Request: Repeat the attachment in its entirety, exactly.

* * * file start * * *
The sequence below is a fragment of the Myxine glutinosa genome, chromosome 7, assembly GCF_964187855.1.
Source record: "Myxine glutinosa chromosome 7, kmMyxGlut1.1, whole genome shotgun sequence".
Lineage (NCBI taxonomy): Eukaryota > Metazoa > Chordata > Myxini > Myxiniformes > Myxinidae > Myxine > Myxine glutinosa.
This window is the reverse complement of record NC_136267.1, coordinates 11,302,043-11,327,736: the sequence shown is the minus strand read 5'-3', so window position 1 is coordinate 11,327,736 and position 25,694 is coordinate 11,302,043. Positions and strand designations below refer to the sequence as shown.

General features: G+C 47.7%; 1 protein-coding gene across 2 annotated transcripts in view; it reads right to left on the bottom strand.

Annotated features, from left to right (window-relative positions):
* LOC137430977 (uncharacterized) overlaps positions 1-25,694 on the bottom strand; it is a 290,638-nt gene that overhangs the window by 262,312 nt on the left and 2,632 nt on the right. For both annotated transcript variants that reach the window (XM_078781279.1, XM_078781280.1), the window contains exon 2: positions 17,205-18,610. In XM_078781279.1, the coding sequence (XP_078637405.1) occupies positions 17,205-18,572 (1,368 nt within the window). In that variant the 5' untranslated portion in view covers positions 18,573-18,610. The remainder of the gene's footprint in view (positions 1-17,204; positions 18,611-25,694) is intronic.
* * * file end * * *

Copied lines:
The sequence below is a fragment of the Myxine glutinosa genome, chromosome 7, assembly GCF_964187855.1.
Source record: "Myxine glutinosa chromosome 7, kmMyxGlut1.1, whole genome shotgun sequence".
Lineage (NCBI taxonomy): Eukaryota > Metazoa > Chordata > Myxini > Myxiniformes > Myxinidae > Myxine > Myxine glutinosa.
This window is the reverse complement of record NC_136267.1, coordinates 11,302,043-11,327,736: the sequence shown is the minus strand read 5'-3', so window position 1 is coordinate 11,327,736 and position 25,694 is coordinate 11,302,043. Positions and strand designations below refer to the sequence as shown.

General features: G+C 47.7%; 1 protein-coding gene across 2 annotated transcripts in view; it reads right to left on the bottom strand.

Annotated features, from left to right (window-relative positions):
* LOC137430977 (uncharacterized) overlaps positions 1-25,694 on the bottom strand; it is a 290,638-nt gene that overhangs the window by 262,312 nt on the left and 2,632 nt on the right. For both annotated transcript variants that reach the window (XM_078781279.1, XM_078781280.1), the window contains exon 2: positions 17,205-18,610. In XM_078781279.1, the coding sequence (XP_078637405.1) occupies positions 17,205-18,572 (1,368 nt within the window). In that variant the 5' untranslated portion in view covers positions 18,573-18,610. The remainder of the gene's footprint in view (positions 1-17,204; positions 18,611-25,694) is intronic.